Hey, did you hear they’re going to make invisible planes soon? How cool eh? Just like Wonder Woman’s stupid jet. Here’s an incredibly convincing picture from an equally convincing article:
You see it’s apparently totally possible because it’s not actually invisible, it’s just magic technology projecting the scenery on the interior of the plane. Brilliant!
Except actually stupid!
The reason this is a stupid idea is not because it is expensive, unnecessary and unnerving, but because it simply can’t be done, and anyone who suggests it can obviously has not sought the opinion of anyone who has a clue about optics or aircraft. After checking the comments on this article, I realised that no one had really pointed this out, so I decided to do so.
The problem with saying something smart on the internet, is that some people are so used to everyone else being wrong, that they often don’t think about it much before assuming they know better.
Sturla Molden, he gets it. But then there’s this th3r0n guy. I mean, he has numbers in his name so he must be some kind of nerd genius right? Not about this he’s not. I am somewhat annoyed at his poorly reasoned dismissal of my criticism, and so feel it’s now extra important that people understand just how stupid the ‘project exterior onto interior’ idea is. It’s like, REALLY stupid, and yet no one seems to understand this!
I attempted to add a reply to further clarify the issue, but it turns out this is one of those terrible comment systems that only tells you the thread is closed AFTER you have entered your comment and clicked POST.
And so, because I have to record it somewhere or I will go mad, here is my [attempted] reply to the incorrect correction, further elaborating on my original, actually correct criticism:
I don’t know what led you to make this assertion, but it is not correct.
Imagine sitting in your seat, enjoying what seems to be an amazing panoramic view. You look to your right, at the horizon projected on the wall beside you. Place your finger on the wall so it’s touching the horizon. Now realise that a person standing up should see the horizon at their eye level, but instead will be looking down at the level of your finger. The distortion for all the other viewers in the cabin would be ridiculously bad.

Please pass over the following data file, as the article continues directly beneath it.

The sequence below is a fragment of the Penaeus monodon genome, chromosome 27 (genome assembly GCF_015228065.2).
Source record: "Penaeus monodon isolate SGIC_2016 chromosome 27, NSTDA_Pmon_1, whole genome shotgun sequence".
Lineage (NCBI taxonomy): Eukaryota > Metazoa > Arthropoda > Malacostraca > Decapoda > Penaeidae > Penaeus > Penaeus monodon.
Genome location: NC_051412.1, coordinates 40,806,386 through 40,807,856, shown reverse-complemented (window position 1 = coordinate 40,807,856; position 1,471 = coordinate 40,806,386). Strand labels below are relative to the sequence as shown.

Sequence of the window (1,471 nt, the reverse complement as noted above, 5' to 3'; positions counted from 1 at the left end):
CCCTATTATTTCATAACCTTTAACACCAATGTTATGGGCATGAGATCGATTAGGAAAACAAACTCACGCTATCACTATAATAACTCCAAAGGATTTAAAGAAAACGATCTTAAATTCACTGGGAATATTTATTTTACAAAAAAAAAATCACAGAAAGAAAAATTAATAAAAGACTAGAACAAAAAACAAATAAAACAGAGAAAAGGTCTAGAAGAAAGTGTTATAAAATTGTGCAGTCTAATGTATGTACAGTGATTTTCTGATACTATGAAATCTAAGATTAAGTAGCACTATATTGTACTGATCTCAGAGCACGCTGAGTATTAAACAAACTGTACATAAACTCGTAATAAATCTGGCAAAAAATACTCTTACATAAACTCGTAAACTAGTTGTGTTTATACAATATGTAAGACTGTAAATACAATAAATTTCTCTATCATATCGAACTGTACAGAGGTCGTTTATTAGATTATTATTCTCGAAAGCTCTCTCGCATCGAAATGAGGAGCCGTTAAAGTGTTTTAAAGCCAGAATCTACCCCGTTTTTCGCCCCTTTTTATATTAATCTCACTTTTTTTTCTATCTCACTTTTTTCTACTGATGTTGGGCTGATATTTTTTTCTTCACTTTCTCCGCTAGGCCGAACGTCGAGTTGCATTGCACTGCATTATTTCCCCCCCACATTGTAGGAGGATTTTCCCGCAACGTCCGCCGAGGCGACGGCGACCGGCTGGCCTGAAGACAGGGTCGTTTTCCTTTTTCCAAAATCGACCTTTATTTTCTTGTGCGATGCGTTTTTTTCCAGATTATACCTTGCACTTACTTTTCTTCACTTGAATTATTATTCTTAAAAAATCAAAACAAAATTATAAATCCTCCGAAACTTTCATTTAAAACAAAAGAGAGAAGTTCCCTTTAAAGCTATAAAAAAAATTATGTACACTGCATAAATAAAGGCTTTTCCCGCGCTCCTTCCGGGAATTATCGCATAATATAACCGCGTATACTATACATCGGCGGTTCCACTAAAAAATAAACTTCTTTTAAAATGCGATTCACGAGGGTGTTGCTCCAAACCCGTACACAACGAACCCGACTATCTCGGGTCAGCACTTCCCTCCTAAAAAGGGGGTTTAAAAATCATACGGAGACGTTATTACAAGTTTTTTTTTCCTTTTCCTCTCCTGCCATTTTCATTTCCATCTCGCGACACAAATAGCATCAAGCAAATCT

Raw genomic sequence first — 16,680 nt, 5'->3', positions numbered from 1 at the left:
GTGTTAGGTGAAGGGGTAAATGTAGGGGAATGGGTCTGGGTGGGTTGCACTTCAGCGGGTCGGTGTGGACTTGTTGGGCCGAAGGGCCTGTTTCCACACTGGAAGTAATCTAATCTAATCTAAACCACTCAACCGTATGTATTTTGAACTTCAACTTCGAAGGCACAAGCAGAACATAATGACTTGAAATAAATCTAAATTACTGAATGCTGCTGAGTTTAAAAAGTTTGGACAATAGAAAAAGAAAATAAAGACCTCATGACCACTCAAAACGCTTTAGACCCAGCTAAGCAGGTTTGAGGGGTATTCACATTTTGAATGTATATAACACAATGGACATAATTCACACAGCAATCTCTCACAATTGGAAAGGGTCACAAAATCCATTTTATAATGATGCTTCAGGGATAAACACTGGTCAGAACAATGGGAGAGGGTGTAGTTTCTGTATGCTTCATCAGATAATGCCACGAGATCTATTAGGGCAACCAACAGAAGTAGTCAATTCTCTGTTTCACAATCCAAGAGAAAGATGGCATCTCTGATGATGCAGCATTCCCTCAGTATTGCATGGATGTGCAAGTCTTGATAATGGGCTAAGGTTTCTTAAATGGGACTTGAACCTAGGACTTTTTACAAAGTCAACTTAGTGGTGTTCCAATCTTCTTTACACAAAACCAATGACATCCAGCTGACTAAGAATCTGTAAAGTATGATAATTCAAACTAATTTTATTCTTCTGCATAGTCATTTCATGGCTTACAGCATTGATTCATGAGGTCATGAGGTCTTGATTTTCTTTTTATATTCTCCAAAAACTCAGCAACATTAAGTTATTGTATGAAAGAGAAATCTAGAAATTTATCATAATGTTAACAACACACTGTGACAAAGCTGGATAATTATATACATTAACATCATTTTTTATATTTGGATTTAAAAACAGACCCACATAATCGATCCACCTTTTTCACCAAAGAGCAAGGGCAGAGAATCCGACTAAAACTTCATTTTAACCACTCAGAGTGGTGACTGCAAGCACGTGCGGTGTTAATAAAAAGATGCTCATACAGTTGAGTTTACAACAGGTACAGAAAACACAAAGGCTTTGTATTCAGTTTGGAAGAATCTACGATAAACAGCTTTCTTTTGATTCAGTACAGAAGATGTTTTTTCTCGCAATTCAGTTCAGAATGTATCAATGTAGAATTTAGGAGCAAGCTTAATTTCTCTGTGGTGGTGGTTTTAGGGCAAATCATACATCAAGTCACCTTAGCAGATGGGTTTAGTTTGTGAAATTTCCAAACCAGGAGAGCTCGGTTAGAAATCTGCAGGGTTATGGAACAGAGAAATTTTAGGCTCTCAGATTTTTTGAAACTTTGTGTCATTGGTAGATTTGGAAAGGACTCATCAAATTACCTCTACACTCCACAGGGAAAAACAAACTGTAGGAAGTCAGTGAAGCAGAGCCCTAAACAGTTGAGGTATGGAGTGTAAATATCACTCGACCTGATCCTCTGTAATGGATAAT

Another example, imaging you are sitting towards the back of the plane, heading east, and you see a beautiful full moon rising. From where you are sitting it is superimposed over an exit door near the front. Hold your thumb up and you can obscure it. Now imagine what the person next to the exit door sees. An entire wall of bright shiny (distorted) moon blasting at them.
If I seem a little pedantic and/or smug, then fine, I don’t care. This is an area in which I have earned that right. I know the rules about projection and parallax and occlusion.
You know how words on a t-shirt are flipped in a mirror, but only left-right and never up-down? I KNOW WHY THAT IS.
How the moon seems bigger on the horizon? I CAN EXPLAIN THAT.
How the eyes on a well painted portrait seem to follow your around the room? TOO EASY!
Unsurprisingly, I haven’t managed to complete my mini-office build, but at least I’ve got the wall and door in place now. My plan to avoid cornices and skirting board may need revising though, as the alignment of the perfectly rectangular door panels shows up the crookedness of the ceiling and floor more than I’d like, and adding a bit of trim is a way to hide that.